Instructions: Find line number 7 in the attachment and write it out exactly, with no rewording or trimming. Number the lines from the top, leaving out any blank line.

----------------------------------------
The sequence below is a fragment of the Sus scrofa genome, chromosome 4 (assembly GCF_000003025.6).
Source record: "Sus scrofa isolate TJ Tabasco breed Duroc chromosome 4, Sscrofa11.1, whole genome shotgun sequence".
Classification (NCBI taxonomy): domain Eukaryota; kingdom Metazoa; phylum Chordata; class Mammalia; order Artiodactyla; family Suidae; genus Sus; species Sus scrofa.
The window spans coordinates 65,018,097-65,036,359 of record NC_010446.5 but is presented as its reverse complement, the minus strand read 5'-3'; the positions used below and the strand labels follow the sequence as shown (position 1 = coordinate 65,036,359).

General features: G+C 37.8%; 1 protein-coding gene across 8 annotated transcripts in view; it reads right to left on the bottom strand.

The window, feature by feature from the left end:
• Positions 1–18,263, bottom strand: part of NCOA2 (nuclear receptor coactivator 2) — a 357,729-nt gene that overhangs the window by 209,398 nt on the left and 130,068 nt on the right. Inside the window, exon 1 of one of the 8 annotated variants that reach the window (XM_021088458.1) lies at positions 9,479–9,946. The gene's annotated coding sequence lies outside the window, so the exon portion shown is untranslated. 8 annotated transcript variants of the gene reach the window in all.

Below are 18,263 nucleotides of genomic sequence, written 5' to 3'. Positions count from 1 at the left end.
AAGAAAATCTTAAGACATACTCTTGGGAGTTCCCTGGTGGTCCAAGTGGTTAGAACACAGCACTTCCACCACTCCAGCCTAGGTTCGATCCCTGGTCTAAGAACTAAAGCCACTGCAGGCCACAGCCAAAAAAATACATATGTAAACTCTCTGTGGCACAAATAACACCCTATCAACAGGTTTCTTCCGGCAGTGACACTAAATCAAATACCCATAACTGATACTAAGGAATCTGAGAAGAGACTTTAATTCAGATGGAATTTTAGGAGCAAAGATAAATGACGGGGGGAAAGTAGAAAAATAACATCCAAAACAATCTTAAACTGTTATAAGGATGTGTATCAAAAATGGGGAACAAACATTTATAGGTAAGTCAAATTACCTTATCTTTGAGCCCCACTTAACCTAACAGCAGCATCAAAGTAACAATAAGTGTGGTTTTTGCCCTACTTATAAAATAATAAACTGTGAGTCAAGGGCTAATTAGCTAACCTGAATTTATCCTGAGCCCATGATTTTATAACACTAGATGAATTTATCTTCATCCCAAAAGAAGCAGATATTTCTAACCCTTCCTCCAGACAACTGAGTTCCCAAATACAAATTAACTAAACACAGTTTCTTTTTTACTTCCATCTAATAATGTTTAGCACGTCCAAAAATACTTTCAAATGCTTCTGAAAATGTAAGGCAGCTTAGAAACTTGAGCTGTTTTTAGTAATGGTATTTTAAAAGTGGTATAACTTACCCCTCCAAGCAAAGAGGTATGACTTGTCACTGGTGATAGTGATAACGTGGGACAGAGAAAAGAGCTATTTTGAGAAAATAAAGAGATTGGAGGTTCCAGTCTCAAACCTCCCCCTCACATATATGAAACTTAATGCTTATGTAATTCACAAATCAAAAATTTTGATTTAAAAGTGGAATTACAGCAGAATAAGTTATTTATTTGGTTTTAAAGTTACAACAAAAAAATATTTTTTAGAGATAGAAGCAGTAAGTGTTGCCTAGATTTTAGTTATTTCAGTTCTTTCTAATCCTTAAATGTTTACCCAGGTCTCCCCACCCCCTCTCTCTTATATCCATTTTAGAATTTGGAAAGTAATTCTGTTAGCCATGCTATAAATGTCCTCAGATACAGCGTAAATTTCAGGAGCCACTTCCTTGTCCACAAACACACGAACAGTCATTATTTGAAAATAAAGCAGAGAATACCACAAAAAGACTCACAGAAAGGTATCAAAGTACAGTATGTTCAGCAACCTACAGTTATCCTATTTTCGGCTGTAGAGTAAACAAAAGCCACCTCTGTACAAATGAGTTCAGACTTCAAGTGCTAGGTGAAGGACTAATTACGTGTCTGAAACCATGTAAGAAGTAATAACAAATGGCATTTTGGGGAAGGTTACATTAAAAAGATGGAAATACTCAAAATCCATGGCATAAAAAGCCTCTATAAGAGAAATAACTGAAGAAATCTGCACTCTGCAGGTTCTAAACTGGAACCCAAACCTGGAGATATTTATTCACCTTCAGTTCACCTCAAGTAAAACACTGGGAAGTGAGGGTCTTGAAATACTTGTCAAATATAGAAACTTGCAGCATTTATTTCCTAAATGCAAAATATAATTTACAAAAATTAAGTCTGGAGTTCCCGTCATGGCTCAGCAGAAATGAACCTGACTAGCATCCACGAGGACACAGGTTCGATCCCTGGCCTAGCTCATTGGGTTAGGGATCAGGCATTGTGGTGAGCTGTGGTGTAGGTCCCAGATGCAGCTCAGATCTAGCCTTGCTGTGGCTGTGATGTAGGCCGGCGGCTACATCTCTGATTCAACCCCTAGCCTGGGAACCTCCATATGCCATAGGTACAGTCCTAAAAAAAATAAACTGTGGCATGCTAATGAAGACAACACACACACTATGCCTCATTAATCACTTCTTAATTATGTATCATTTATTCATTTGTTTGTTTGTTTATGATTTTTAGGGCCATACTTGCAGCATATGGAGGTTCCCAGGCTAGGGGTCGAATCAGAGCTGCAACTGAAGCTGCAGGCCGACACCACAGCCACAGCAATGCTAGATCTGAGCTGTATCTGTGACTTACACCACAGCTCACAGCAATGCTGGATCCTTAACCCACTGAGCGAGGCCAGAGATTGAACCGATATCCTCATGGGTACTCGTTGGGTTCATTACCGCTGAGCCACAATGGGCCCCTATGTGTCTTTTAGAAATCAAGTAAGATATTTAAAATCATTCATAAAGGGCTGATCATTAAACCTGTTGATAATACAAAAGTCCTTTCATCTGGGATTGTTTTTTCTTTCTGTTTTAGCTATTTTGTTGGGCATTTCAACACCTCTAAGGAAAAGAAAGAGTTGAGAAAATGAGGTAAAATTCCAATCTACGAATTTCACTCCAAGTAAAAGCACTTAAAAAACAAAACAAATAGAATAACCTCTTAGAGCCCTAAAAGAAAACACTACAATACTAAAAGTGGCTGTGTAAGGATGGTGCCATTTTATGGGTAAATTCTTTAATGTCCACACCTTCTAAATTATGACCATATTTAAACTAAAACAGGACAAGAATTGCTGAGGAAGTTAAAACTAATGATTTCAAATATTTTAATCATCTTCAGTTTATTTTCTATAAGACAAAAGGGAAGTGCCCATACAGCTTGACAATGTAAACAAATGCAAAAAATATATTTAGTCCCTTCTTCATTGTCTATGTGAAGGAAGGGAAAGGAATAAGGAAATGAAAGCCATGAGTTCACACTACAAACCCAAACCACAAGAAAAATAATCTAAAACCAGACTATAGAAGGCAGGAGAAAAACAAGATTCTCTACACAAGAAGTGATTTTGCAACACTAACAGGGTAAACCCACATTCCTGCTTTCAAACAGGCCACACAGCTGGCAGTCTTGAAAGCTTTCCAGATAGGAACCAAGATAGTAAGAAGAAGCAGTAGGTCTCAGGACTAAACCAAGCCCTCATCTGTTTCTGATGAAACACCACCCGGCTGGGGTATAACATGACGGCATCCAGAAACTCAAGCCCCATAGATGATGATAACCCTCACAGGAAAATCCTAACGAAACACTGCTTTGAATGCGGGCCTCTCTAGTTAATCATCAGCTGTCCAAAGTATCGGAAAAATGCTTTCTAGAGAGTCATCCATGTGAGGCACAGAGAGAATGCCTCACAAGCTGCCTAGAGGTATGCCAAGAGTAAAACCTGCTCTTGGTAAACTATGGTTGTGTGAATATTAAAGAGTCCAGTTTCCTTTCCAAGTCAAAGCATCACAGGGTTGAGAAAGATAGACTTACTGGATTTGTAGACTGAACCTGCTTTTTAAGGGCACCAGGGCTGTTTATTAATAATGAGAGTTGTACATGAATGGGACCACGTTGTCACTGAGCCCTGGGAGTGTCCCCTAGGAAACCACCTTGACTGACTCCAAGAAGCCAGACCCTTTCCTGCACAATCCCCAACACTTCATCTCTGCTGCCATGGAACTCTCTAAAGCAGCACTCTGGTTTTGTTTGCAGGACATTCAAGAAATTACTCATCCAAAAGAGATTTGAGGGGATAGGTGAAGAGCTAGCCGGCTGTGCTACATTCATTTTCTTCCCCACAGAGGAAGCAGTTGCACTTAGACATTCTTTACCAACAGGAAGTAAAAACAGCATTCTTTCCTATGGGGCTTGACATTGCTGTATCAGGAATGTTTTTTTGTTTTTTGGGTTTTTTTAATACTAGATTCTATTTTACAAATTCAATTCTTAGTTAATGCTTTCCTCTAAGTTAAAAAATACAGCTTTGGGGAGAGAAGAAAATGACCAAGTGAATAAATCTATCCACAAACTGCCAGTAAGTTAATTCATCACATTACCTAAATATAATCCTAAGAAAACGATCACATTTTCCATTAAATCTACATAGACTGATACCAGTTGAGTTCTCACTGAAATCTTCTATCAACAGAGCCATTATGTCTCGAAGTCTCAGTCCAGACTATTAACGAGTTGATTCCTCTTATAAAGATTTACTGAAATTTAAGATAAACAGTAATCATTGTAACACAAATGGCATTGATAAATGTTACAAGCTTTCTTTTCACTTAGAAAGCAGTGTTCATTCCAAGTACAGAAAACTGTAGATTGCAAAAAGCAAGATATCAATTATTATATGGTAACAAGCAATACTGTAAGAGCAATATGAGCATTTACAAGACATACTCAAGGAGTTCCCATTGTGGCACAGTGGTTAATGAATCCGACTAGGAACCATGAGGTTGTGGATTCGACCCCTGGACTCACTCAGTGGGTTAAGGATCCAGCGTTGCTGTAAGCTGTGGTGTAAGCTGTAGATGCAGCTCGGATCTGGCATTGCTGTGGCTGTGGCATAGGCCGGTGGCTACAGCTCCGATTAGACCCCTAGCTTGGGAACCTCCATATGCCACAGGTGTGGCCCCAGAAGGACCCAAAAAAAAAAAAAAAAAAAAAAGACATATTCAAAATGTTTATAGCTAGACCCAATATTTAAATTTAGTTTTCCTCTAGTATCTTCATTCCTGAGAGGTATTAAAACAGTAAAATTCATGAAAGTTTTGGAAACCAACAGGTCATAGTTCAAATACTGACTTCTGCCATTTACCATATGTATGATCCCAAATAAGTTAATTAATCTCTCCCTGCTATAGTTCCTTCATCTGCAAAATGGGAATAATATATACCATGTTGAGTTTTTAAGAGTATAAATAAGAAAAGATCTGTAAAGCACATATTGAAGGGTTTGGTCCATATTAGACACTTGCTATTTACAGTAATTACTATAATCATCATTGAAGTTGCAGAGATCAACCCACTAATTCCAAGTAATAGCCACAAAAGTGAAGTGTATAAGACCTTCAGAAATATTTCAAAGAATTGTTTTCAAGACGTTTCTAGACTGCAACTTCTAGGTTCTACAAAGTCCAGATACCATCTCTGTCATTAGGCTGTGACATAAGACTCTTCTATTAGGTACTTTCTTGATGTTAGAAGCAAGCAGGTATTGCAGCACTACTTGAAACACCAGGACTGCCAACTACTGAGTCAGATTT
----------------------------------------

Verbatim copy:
• Positions 1–18,263, bottom strand: part of NCOA2 (nuclear receptor coactivator 2) — a 357,729-nt gene that overhangs the window by 209,398 nt on the left and 130,068 nt on the right. Inside the window, exon 1 of one of the 8 annotated variants that reach the window (XM_021088458.1) lies at positions 9,479–9,946. The gene's annotated coding sequence lies outside the window, so the exon portion shown is untranslated. 8 annotated transcript variants of the gene reach the window in all.